A new SIM card, dubbed nano-SIM, will free up room in phones for additional memory and larger batteries, allowing manufacturers to create thinner devices, German card maker Giesecke & Devrient claimed.
At approximately 12 millimeters by 9 millimeters, the nano-SIM is around one-third smaller than the smallest card currently available -- called a micro-SIM -- and about 60% smaller than the traditional SIM card that is still used in most phones, Giesecke & Devrient said. The nano-SIM card is also about 15% thinner than current models, the company added.
The first phones to incorporate the new card will arrive next year, the company said. With adapters, the format will be backward-compatible.
Giesecke & Devrient has shipped samples to mobile network operators for testing.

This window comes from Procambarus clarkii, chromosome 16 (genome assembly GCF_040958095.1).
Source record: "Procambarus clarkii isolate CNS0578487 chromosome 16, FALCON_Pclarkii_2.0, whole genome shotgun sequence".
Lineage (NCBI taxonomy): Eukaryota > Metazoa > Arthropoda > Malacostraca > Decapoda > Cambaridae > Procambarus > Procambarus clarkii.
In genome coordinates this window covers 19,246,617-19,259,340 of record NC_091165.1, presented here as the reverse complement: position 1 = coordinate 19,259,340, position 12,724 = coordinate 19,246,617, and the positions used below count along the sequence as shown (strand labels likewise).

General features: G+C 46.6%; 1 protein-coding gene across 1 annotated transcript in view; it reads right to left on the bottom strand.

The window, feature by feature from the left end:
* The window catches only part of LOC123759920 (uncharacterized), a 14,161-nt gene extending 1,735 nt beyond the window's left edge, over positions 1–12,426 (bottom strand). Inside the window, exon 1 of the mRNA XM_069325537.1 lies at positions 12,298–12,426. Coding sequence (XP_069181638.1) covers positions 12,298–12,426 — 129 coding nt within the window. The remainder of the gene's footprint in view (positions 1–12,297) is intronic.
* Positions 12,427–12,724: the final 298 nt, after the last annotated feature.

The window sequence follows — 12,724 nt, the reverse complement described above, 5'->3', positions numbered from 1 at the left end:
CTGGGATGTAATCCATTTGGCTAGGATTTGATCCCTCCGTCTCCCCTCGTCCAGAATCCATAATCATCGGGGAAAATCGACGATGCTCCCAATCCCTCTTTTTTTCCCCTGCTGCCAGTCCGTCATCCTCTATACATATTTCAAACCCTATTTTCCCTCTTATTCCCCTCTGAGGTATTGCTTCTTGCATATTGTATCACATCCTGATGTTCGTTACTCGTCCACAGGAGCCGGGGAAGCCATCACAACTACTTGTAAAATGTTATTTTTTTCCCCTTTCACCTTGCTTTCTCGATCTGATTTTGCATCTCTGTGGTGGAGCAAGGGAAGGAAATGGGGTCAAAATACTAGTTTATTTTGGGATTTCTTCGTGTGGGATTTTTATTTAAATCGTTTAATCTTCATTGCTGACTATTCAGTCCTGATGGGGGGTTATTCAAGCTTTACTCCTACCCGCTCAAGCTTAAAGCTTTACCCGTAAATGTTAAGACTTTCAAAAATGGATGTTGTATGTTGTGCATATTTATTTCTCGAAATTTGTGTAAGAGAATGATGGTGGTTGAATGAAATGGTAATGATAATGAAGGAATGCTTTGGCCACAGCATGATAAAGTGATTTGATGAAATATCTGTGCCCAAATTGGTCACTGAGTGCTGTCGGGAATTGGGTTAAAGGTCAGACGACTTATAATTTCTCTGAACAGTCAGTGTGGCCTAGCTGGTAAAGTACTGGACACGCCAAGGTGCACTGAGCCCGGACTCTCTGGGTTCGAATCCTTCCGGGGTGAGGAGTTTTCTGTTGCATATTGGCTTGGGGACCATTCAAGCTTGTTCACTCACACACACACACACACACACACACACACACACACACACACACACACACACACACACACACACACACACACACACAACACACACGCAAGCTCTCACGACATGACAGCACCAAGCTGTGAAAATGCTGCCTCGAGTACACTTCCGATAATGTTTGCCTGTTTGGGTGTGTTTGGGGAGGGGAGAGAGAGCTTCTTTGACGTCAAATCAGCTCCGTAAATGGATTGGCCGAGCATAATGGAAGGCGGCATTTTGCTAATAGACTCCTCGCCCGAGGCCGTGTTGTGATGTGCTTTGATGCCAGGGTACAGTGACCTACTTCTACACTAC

Apple , which already uses a micro-SIM card, has been helping develop the new form factor. In May, Apple filed a proposal for a smaller card of its own design, and in early November, a patent application for a virtual card surfaced.
It's only a matter of time before virtual SIMs take over, according to Malik Saadi, an analyst at Inform Telecoms & Media.
This version of this story was originally published in Computerworld's print edition. It was adapted from an article that appeared earlier on Computerworld.com.
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